If the sun has followed you here from the flower show, you may want to stroll along the park's East River Drive, enjoying the hints of spring and imagining you are seeing Thomas Eakins' scullers on the Schuylkill.
If, instead, you're up to more sightseeing, there's the EDGAR ALLAN POE HOUSE (532 North Seventh Street) or the NORMAN ROCKWELL MUSEUM in the Curtis Building (Sixth and Walnut streets). You might like to see the rare books and manuscripts at the ROSENBACH MUSEUM & LIBRARY (2010 Delancey Place) or visit the AFRO-AMERICAN HISTORICAL & CULTURAL MUSEUM (Seventh and Arch streets).
Philadelphia's ACADEMY OF MUSIC (Broad and Locust streets) is the oldest concert hall and opera house in the country. Unless you're attending a performance, the home of the Philadelphia Orchestra, now under the baton of Riccardo Muti, can be admired only from the outside, except for the second Tuesday of each month when its doors open to visitors for tours.
The UNIVERSITY OF PENNSYLVANIA'S MUSEUM (33rd and Spruce streets), near the Civic Center, is noted for its archaeological and anthropological collections. And there's the MUMMERS MUSEUM (Second street and Washington avenue), where the fantastic finery of parades past is on display.
Described as a "walker's paradise" by John Francis Marion, Philadelphia and its historical sites can easily be explored on foot.Marion's book, Bicentennial City, is an extraordinary guide. Although out of print, it may be found in libraries and second-hand bookstores. SPENDING MORE THAN TIME
Shopping in Philadelphia may begin at John Wanamaker's (13th and Market streets) but it doesn't end there. The Gallery (Ninth and Market streets), an enclosed mall under a glass roof, has 125 shops and restaurants including Strawbridge & Clothier and Gimbels.
The Bourse (Independence Mall East between Fourth and Fifth streets), Philadelphia's old commodities market, now houses three tiers of sophisticated boutiques, stores and restaurants around a central courtyard.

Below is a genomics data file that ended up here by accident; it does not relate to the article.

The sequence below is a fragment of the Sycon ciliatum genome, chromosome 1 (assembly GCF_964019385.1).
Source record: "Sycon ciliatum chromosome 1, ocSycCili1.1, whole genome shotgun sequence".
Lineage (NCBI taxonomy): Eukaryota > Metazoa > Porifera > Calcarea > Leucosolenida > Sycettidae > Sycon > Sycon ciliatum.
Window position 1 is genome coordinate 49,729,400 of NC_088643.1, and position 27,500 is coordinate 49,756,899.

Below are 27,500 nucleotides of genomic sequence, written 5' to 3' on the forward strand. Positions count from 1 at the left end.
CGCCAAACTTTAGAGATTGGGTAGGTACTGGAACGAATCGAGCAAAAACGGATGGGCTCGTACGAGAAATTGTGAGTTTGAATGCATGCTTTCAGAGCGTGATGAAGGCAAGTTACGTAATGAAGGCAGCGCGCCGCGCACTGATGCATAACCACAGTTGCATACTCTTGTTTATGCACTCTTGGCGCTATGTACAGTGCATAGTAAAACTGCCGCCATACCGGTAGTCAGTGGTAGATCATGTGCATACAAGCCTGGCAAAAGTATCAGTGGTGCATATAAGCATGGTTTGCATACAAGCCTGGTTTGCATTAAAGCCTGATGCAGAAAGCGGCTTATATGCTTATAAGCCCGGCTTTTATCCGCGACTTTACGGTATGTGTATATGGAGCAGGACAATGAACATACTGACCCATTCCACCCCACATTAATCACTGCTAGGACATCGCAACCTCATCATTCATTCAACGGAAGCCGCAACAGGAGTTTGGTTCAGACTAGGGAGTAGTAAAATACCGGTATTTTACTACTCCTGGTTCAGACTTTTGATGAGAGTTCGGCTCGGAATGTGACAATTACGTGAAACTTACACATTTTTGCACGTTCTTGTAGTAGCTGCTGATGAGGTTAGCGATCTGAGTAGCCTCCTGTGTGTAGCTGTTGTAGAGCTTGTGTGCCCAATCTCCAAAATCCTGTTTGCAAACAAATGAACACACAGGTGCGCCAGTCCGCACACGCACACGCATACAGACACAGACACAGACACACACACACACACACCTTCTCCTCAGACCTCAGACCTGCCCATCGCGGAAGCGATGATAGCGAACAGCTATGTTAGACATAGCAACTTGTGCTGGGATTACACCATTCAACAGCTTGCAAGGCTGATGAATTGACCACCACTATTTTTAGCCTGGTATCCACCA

NewMarket, near Society Hill's Head House Square (Second and Pine streets) in what was the old Swedish section of town, is the newest shopping complex. The glass-and-aluminum structure contrasts stunningly with the old brick of the earlier buildings. A block away is South Street, noted for its arts and crafts galleries.
The antique shops along Pine Street and Jewelers Square on Sansom Street are worth exploring, but the Italian Market (Ninth and Christian streets) is probably the most fun. It bustles with noise, color and aroma especially on Fridays and Saturdays, and some of the best hoagies can be found here; just don't call them heroes. FEEDING MORE THAN YOUR SPIRIT
Other culinary delights abound in the city; more than 375 new restaurants have opened in the past five years. Among the best are Le Bec Fin (1312 Spruce Street), whose chef offers a prix fixe dinner that's expensive but worth it, and the Frog (1524 Locust St.), which lists moderate to expensive choices on its eclectic menu.
Bookbinder's is the famous old Philadelphia name in restaurants, and since the '40s, there have been two: Bookbinder's Seafood House (215 South 15th Street) and Old Original Bookbinder's (125 Walnut Street). They serve excellent seafood and, of course, the traditional snapper soup.